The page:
News


Retail Sector Battles Market Conditions

11 December 2010

The retail sector faces many challenges looking ahead to 2011 with the increase in VAT to 20% and the anticipated impact of Government spending cuts grabbing most of the recent headlines.  However, the retail market in Northern Ireland is extremely diverse with many  complex issues making it difficult to predict the year ahead.

Firstly, the expectation is that the run-up to Christmas this year will be virtually on a par with recent years as the consumer focuses on enjoying the festive season. I expect cross-border trade will again peak during the Christmas period focusing firmly on the food and drink sectors with limited spend beyond these categories. Clearly, the Irish economy is going through the slow and painful process of adjusting to a reduction in living standards, which will result in more competitive pricing for consumers. Such a process, however, is likely to take several years and, in the meantime, I think that shopping north of the border will remain an attractive proposition for Euro shoppers.

The concern for all involved in the retail sector is what the retail climate will be like going into 2011 once the post-Christmas sales subside.  VAT will increase to 20% and while most retailers will try to absorb this in order to remain competitive, the expectation has to be that consumer sentiment and therefore levels of expenditure will contract due to the Government budget cuts and the resultant reduction in consumer confidence.  Add to this, concerns over bank support for the retail sector and a dramatic worldwide increase in the cost of cotton, which will undoubtedly drive up the cost of clothing, and you can see the difficulties that lie ahead.

During 2010, Belfast City Centre attracted new names as White Stuff, Cotswold Outdoor, Paperchase, Guess, Blacks Outdoor and Liverpool FC to name a few.  All in all, not a bad performance considering market conditions.  Belfast City Centre will also have the added benefit of the improved public realm upon completion of the Streets Ahead project scheduled for March 2011.

Retailers who have performed well during 2010 include discount retailers such as Poundland, B&M, Poundworld and new entrant, Home Bargains.  High Street fashion retailers including New Look, Peacocks and Primark have also had a relatively good year and although they have good representation across Northern Ireland, will continue to expand their operations over the coming year. The food sector continues to perform robustly albeit within an extremely competitive environment with multiples including Sainsbury’s, Tesco, Asda and Lidl seeking opportunities for expansion.  Similarly, the convenience food sector is holding up well with operators, Mace, Centra, Cost Cutter, SuperValu and Spar performing well.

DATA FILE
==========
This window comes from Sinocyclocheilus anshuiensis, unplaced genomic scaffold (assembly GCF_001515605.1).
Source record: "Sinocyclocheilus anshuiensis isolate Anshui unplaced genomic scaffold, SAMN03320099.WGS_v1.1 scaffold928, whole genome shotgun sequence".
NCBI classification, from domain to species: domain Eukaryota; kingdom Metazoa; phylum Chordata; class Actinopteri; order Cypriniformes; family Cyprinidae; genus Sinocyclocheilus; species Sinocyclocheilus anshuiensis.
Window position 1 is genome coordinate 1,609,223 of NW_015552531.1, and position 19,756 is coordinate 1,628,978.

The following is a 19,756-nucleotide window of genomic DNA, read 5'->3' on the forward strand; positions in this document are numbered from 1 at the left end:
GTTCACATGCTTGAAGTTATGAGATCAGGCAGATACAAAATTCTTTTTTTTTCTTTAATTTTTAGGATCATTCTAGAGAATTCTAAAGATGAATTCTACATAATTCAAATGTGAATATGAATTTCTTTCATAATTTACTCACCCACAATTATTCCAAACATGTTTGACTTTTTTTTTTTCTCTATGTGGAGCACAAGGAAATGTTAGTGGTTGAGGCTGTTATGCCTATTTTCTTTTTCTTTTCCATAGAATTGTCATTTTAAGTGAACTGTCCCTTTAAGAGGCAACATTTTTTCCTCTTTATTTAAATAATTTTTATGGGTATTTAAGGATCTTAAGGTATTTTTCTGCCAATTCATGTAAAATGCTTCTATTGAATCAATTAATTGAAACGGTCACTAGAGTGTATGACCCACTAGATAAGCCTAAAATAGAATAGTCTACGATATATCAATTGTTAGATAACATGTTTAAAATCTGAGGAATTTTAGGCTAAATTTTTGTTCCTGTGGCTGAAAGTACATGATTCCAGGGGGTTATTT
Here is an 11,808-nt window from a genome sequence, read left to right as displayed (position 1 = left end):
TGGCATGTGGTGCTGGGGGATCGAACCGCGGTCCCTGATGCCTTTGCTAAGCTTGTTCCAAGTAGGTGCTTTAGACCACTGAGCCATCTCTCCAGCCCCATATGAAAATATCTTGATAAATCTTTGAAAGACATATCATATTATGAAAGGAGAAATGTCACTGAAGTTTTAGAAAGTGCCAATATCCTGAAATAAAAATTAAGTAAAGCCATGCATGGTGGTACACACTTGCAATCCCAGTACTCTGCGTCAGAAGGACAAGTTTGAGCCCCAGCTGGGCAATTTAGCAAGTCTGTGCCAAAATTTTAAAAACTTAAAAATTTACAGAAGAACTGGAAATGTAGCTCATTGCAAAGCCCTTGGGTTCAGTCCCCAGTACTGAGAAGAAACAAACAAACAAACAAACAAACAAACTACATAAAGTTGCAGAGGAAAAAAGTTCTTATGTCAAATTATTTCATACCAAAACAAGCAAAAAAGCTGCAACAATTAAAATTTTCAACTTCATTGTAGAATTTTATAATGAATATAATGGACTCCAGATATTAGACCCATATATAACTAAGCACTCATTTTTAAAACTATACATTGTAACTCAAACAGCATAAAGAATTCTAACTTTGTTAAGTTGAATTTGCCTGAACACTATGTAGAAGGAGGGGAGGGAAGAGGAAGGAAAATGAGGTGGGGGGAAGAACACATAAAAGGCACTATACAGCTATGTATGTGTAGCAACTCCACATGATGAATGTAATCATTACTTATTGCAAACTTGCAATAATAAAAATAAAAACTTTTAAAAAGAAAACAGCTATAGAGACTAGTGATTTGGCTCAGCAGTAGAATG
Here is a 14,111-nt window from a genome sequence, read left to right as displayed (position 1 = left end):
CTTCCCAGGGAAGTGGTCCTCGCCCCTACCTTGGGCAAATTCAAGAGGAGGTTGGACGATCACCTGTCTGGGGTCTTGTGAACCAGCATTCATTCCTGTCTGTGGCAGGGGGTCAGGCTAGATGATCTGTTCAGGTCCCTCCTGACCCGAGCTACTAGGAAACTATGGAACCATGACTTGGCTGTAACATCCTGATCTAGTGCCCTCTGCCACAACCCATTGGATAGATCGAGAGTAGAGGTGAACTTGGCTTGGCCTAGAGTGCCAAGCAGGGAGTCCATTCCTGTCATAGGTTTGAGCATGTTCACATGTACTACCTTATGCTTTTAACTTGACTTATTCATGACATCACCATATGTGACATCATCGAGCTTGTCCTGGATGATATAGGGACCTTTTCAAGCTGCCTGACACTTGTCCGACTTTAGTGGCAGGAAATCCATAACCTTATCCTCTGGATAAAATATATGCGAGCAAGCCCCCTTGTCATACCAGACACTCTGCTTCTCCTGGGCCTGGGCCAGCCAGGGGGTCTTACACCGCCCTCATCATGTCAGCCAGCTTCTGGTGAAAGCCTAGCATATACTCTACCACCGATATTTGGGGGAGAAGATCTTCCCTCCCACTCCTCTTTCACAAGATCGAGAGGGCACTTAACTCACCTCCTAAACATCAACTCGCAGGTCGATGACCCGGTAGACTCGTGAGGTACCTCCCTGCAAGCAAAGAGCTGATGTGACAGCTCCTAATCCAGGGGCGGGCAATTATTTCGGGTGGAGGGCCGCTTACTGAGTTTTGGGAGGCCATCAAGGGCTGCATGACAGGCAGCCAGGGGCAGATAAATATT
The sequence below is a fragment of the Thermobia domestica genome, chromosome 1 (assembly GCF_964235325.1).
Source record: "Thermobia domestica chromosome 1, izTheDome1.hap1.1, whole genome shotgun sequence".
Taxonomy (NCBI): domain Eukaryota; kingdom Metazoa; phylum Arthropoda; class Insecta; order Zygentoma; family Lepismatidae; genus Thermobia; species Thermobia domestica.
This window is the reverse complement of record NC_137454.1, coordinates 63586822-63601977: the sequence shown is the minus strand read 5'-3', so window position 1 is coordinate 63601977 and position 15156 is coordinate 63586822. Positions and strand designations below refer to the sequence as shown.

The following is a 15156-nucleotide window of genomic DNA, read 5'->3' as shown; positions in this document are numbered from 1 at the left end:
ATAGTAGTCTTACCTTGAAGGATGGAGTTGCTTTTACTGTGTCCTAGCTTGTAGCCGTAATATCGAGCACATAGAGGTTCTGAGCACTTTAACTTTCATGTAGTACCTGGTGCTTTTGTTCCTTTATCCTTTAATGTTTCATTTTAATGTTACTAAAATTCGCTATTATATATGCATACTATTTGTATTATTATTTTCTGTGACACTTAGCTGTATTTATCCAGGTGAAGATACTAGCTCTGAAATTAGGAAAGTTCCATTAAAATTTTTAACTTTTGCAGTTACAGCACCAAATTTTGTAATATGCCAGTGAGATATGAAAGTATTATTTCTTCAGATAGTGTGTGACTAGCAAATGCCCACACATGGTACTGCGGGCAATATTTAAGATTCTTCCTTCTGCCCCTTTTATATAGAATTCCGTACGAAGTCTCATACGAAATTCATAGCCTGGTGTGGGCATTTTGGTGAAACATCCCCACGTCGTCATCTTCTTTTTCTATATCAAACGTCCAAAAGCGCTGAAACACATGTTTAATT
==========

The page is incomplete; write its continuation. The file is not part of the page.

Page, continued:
We will probably see current vacancy levels in many of the town centres and shopping centres across the Province prevail during 2011 with only the strongest retail centres such as Belfast City Centre, Londonderry, Newry and Ballymena in a position to move forward due to their position within the retail hierarchy.  It is these centres that are best placed to attract new retailers and clearly, Belfast as the regional centre for Northern Ireland will be the focus of most activity.

There is no doubt that times are difficult and very competitive for retailers.  More so than ever the need to control cost, offer value, a point of difference and adapt quickly to market trends will be vital for survival let alone making a profit.  By its very nature, retailing attracts entrepreneurs and therefore many will be able to adapt and focus activity to chart a path through these turbulent times.  Unfortunately, as we have seen in recent previous years, there will be casualties both within Northern Ireland and on a UK- wide basis and I suspect that we will see more of the same in 2011. Undoubtedly, the retail market in 2011 will continue to be turbulent and will require clear vision, bold decision making and above all else determination in order to survive.

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